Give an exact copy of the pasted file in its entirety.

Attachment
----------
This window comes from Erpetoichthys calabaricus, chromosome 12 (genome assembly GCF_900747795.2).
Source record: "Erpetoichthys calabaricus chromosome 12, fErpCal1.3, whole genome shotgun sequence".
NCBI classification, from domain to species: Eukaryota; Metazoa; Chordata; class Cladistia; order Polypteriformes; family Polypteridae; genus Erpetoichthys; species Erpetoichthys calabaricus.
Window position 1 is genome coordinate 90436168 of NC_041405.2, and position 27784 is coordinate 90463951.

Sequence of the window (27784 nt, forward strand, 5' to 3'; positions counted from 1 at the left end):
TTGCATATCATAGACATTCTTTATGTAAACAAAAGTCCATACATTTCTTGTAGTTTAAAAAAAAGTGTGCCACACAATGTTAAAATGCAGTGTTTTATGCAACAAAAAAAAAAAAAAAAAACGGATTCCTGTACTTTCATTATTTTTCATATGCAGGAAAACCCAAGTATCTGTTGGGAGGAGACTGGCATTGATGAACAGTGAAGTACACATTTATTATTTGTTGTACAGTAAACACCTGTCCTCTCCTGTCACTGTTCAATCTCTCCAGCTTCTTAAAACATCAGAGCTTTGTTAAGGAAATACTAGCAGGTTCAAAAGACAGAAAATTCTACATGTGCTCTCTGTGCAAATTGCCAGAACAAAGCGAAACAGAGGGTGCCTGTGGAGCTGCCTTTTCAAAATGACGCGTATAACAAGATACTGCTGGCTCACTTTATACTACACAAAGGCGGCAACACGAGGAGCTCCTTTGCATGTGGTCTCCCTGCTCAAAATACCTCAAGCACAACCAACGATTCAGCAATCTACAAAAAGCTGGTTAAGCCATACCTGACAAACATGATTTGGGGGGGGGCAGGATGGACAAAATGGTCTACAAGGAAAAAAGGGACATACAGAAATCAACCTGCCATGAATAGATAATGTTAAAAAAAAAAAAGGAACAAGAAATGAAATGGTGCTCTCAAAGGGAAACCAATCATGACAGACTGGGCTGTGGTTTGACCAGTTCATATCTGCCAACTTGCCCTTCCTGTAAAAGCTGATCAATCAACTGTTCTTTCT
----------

This window comes from Erpetoichthys calabaricus, chromosome 12 (genome assembly GCF_900747795.2).
Source record: "Erpetoichthys calabaricus chromosome 12, fErpCal1.3, whole genome shotgun sequence".
NCBI classification, from domain to species: Eukaryota; Metazoa; Chordata; class Cladistia; order Polypteriformes; family Polypteridae; genus Erpetoichthys; species Erpetoichthys calabaricus.
Window position 1 is genome coordinate 90436168 of NC_041405.2, and position 27784 is coordinate 90463951.

Sequence of the window (27784 nt, forward strand, 5' to 3'; positions counted from 1 at the left end):
TTGCATATCATAGACATTCTTTATGTAAACAAAAGTCCATACATTTCTTGTAGTTTAAAAAAAAGTGTGCCACACAATGTTAAAATGCAGTGTTTTATGCAACAAAAAAAAAAAAAAAAAACGGATTCCTGTACTTTCATTATTTTTCATATGCAGGAAAACCCAAGTATCTGTTGGGAGGAGACTGGCATTGATGAACAGTGAAGTACACATTTATTATTTGTTGTACAGTAAACACCTGTCCTCTCCTGTCACTGTTCAATCTCTCCAGCTTCTTAAAACATCAGAGCTTTGTTAAGGAAATACTAGCAGGTTCAAAAGACAGAAAATTCTACATGTGCTCTCTGTGCAAATTGCCAGAACAAAGCGAAACAGAGGGTGCCTGTGGAGCTGCCTTTTCAAAATGACGCGTATAACAAGATACTGCTGGCTCACTTTATACTACACAAAGGCGGCAACACGAGGAGCTCCTTTGCATGTGGTCTCCCTGCTCAAAATACCTCAAGCACAACCAACGATTCAGCAATCTACAAAAAGCTGGTTAAGCCATACCTGACAAACATGATTTGGGGGGGGGCAGGATGGACAAAATGGTCTACAAGGAAAAAAGGGACATACAGAAATCAACCTGCCATGAATAGATAATGTTAAAAAAAAAAAAGGAACAAGAAATGAAATGGTGCTCTCAAAGGGAAACCAATCATGACAGACTGGGCTGTGGTTTGACCAGTTCATATCTGCCAACTTGCCCTTCCTGTAAAAGCTGATCAATCAACTGTTCTTTCT